Planet Hiker

2005-08-11 Across the River, Itacare, Brazil




Avik and I were in a bus station, waiting to catch the 10:30 bus to Jeribucasu (supposedly a very beautiful beach, though in my eyes, the beaches within walking distance of Itacare were already as beautiful as it gets. So I was skeptical about the benefit of paying for the bus fare – 1Real (about 40 cents US)). Then I saw that man again, that middle aged man with angular glasses in a gold plated frame, tanned skin and a head full of silver hairs cut so short that they were spiking on their own. Today however, his most striking feature was the well ironed out shirt and white pants that were way too hot for the stuffy and humid weather. Though somehow, he managed not to sweat, maintaining a sharp composure. As he walked across the bus terminal we made eye contact and I quickly announced “Good day” before he could smile and say “Hello”. Thing is, I bumped into him for the first time couple of days ago and he asked how I was doing, as if he know me already. At that moment I hesitated, trying to remember if I had met him the night before, mentally going over the list of blurry faces. Not having an idea of who he was, I slurred out a generic “Hola”, wandering if people in this town have seen me enough to start treating me as a local (I have been living in Itacare for nearly two months now). But now, in the bus station, the situation wasn’t strange anymore. We were old buddies, with years of drinking beer together on Sunday knights behind us.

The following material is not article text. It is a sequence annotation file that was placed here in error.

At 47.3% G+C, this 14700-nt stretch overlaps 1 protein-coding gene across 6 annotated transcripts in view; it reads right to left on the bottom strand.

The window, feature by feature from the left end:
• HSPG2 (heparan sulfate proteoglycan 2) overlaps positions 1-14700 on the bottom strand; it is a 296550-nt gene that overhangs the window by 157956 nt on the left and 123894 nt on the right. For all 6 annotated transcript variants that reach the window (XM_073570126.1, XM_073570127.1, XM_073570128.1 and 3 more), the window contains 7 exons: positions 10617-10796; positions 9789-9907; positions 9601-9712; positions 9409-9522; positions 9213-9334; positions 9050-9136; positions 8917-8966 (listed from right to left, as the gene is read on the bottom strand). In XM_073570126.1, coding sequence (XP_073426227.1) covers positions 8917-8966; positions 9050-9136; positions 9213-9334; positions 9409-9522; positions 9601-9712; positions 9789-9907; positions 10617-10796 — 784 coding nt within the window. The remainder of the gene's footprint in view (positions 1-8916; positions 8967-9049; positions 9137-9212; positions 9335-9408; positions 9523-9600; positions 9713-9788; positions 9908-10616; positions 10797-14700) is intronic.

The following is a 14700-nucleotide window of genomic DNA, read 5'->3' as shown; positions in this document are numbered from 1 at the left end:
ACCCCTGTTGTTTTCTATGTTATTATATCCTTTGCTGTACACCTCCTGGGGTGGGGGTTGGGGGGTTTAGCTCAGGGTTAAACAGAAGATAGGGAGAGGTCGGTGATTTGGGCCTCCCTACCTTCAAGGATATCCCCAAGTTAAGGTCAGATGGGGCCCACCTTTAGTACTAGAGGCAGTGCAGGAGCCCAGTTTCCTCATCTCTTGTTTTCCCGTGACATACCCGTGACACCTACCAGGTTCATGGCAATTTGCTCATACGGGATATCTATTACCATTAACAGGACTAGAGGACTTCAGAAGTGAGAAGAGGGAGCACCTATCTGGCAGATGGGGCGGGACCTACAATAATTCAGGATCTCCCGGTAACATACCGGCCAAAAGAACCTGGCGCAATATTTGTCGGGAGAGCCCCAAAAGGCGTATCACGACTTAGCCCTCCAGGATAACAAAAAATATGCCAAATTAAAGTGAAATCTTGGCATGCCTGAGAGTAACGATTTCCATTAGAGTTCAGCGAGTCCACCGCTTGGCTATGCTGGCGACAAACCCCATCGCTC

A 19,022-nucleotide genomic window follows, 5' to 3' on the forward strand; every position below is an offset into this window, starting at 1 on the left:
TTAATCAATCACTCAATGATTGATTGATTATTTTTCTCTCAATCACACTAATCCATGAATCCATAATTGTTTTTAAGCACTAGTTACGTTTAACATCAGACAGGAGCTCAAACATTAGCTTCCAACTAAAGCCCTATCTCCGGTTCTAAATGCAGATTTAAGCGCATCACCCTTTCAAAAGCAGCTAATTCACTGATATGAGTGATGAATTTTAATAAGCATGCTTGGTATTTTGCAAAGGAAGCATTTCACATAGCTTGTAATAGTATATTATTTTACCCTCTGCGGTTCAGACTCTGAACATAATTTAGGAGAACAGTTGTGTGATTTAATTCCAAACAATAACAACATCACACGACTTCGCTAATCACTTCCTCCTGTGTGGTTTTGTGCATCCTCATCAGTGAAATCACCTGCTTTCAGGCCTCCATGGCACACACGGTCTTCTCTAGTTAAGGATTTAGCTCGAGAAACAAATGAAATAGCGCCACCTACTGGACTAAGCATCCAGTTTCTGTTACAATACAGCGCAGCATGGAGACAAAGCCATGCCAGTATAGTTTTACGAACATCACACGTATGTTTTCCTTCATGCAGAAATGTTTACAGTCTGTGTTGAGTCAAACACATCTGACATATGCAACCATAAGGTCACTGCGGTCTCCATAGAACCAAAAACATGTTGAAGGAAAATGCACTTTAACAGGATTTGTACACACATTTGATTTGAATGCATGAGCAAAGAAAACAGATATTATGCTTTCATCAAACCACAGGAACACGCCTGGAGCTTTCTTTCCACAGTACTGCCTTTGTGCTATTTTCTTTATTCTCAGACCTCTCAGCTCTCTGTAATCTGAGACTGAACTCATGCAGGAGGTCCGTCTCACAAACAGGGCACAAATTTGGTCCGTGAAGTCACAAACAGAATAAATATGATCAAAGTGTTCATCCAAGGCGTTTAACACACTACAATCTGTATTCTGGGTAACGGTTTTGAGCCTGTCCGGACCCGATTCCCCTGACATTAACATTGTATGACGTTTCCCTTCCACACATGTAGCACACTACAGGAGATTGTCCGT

At about 10:50 the bus arrived on schedule (by the Brazilian standards) and we were off to spend the day enjoying yet another gorgeous beach, surrounded by lush vegetation and coconut bearing palm trees. Since Jericowasy is well visited, natives and tourists alike put in the effort to keep it clean. In fact, it would be completely spotless if it wasn’t for the freshly fallen coconuts that the local kids haven’t yet picked up. As beautiful as this type of scenery was, for the following day we decided to try something different. On the other side of Itacare, across the river, is a rarely visited peninsula composed of a long barren beach that extends into the horizon as far as the eye could see. We did not expect to encounter much there but wanted to go primarily for the sake of the exercise. Photo by Avik Shavarshyan